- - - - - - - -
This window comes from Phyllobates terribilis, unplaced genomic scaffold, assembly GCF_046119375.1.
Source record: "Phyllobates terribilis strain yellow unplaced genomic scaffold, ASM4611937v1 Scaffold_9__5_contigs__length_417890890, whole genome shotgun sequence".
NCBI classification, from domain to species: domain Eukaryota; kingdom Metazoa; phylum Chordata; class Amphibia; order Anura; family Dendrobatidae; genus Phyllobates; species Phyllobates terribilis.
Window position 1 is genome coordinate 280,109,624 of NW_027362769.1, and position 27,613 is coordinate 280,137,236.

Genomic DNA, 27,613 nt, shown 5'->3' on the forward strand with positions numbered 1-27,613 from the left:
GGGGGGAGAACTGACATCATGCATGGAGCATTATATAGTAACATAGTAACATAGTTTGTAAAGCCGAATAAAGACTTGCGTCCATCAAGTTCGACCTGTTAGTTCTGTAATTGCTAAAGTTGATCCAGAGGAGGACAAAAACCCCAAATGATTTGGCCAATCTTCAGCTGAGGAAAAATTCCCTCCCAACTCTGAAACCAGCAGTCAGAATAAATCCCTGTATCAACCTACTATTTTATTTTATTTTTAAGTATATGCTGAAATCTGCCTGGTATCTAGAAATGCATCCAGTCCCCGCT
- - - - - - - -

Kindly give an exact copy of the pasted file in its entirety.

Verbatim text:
This window comes from Phyllobates terribilis, unplaced genomic scaffold, assembly GCF_046119375.1.
Source record: "Phyllobates terribilis strain yellow unplaced genomic scaffold, ASM4611937v1 Scaffold_9__5_contigs__length_417890890, whole genome shotgun sequence".
NCBI classification, from domain to species: domain Eukaryota; kingdom Metazoa; phylum Chordata; class Amphibia; order Anura; family Dendrobatidae; genus Phyllobates; species Phyllobates terribilis.
Window position 1 is genome coordinate 280,109,624 of NW_027362769.1, and position 27,613 is coordinate 280,137,236.

Genomic DNA, 27,613 nt, shown 5'->3' on the forward strand with positions numbered 1-27,613 from the left:
GGGGGGAGAACTGACATCATGCATGGAGCATTATATAGTAACATAGTAACATAGTTTGTAAAGCCGAATAAAGACTTGCGTCCATCAAGTTCGACCTGTTAGTTCTGTAATTGCTAAAGTTGATCCAGAGGAGGACAAAAACCCCAAATGATTTGGCCAATCTTCAGCTGAGGAAAAATTCCCTCCCAACTCTGAAACCAGCAGTCAGAATAAATCCCTGTATCAACCTACTATTTTATTTTATTTTTAAGTATATGCTGAAATCTGCCTGGTATCTAGAAATGCATCCAGTCCCCGCT